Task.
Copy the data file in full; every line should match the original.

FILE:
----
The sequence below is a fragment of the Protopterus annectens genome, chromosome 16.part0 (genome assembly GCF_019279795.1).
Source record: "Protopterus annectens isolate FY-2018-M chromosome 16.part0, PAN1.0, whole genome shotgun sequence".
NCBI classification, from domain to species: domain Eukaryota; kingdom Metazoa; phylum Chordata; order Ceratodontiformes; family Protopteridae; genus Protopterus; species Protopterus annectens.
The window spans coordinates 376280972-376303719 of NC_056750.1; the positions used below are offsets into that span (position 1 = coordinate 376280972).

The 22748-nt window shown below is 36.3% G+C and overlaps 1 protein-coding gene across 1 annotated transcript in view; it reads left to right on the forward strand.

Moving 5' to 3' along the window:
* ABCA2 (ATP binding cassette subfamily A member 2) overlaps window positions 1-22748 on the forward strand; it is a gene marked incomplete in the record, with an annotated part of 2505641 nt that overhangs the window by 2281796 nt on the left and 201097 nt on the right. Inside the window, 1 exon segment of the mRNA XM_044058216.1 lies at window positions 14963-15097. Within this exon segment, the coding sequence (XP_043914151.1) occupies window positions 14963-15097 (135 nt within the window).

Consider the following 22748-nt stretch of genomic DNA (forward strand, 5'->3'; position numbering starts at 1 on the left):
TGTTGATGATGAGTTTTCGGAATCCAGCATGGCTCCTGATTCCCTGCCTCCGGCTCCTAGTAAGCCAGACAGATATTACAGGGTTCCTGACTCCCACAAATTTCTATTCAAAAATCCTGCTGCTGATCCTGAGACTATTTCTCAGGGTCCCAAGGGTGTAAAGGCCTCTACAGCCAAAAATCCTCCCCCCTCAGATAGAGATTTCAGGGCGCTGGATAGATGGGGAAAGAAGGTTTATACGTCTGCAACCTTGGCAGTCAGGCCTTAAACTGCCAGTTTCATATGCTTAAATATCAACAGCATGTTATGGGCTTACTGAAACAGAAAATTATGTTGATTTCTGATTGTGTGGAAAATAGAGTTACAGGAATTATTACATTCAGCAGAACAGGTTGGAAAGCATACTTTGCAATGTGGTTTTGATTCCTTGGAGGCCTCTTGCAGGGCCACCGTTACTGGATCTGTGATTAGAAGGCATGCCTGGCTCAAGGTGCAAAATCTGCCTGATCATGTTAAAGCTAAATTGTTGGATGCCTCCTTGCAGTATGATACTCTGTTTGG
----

The sequence below is a fragment of the Protopterus annectens genome, chromosome 16.part0 (genome assembly GCF_019279795.1).
Source record: "Protopterus annectens isolate FY-2018-M chromosome 16.part0, PAN1.0, whole genome shotgun sequence".
NCBI classification, from domain to species: domain Eukaryota; kingdom Metazoa; phylum Chordata; order Ceratodontiformes; family Protopteridae; genus Protopterus; species Protopterus annectens.
The window spans coordinates 376280972-376303719 of NC_056750.1; the positions used below are offsets into that span (position 1 = coordinate 376280972).

The 22748-nt window shown below is 36.3% G+C and overlaps 1 protein-coding gene across 1 annotated transcript in view; it reads left to right on the forward strand.

Moving 5' to 3' along the window:
* ABCA2 (ATP binding cassette subfamily A member 2) overlaps window positions 1-22748 on the forward strand; it is a gene marked incomplete in the record, with an annotated part of 2505641 nt that overhangs the window by 2281796 nt on the left and 201097 nt on the right. Inside the window, 1 exon segment of the mRNA XM_044058216.1 lies at window positions 14963-15097. Within this exon segment, the coding sequence (XP_043914151.1) occupies window positions 14963-15097 (135 nt within the window).

Consider the following 22748-nt stretch of genomic DNA (forward strand, 5'->3'; position numbering starts at 1 on the left):
TGTTGATGATGAGTTTTCGGAATCCAGCATGGCTCCTGATTCCCTGCCTCCGGCTCCTAGTAAGCCAGACAGATATTACAGGGTTCCTGACTCCCACAAATTTCTATTCAAAAATCCTGCTGCTGATCCTGAGACTATTTCTCAGGGTCCCAAGGGTGTAAAGGCCTCTACAGCCAAAAATCCTCCCCCCTCAGATAGAGATTTCAGGGCGCTGGATAGATGGGGAAAGAAGGTTTATACGTCTGCAACCTTGGCAGTCAGGCCTTAAACTGCCAGTTTCATATGCTTAAATATCAACAGCATGTTATGGGCTTACTGAAACAGAAAATTATGTTGATTTCTGATTGTGTGGAAAATAGAGTTACAGGAATTATTACATTCAGCAGAACAGGTTGGAAAGCATACTTTGCAATGTGGTTTTGATTCCTTGGAGGCCTCTTGCAGGGCCACCGTTACTGGATCTGTGATTAGAAGGCATGCCTGGCTCAAGGTGCAAAATCTGCCTGATCATGTTAAAGCTAAATTGTTGGATGCCTCCTTGCAGTATGATACTCTGTTTGG